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The International Indian Treaty Council (IITC) condemns the use of Deadly Force by Law Enforcement against Standing Rock Water Protectors, calls for additional UN action

- 24 Novembre 2016

The International Indian Treaty Council (IITC) condemns the use of Deadly Force by Law Enforcement against Standing Rock Water Protectors, calls for additional UN action
Minneapolis, Minnesota United States: The International Indian Treaty Council (IITC) offers this statement on the occasion of today’s press conference to provide updates on the condition of Ms. Sophia Wilansky. She was injured as a result of deadly force used by Morton County North Dakota Sherriff’s Department against water protectors from the Oceti Sakowin Standing Rock Camp on the night of November 20th, 2016. IITC, first and foremost, offers our thoughts for her and her family, and our prayers for her recovery.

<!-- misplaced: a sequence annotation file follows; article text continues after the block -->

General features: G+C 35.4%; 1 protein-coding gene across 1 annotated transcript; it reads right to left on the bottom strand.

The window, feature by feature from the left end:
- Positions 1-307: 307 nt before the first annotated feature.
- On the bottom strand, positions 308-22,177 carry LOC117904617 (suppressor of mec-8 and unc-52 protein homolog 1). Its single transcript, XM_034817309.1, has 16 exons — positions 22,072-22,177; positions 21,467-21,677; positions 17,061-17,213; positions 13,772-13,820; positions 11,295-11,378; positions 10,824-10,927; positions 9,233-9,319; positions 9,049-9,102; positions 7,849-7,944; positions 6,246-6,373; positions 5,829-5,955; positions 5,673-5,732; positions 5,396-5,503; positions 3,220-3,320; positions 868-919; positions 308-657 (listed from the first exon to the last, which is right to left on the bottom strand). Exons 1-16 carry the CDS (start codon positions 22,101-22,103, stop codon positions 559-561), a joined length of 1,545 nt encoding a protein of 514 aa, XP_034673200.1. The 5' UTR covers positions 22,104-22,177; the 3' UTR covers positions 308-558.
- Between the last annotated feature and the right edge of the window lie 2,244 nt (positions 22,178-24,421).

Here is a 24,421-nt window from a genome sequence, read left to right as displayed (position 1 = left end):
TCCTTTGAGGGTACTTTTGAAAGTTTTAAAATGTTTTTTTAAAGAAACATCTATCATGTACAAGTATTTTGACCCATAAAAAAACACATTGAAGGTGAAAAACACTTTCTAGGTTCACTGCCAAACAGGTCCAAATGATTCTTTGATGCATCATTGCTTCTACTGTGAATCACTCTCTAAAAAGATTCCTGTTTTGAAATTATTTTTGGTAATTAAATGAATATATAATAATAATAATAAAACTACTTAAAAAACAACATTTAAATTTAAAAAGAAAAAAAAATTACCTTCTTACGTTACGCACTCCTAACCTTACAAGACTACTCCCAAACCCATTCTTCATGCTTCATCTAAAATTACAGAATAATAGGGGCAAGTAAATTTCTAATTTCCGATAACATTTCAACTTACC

Ms. Wilansky’s arm was severely injured when she was reportedly struck by a concussion grenade fired at several hundred unarmed water defenders opposing the construction of the Dakota Access Pipeline (DAPL).  The multi-billion dollar oil pipeline threatens the water, Treaty rights and sacred sites of the Standing Rock Sioux Tribe.  Due to the severity of her injuries, Ms. Wilansky, who is 21, was airlifted to Hennepin County Medical Center in Minneapolis where she has undergone several hours of surgery.  IITC Board member Lisa Bellanger, based in Minneapolis, is in close contact with the family and we will continue to monitor her condition in that way.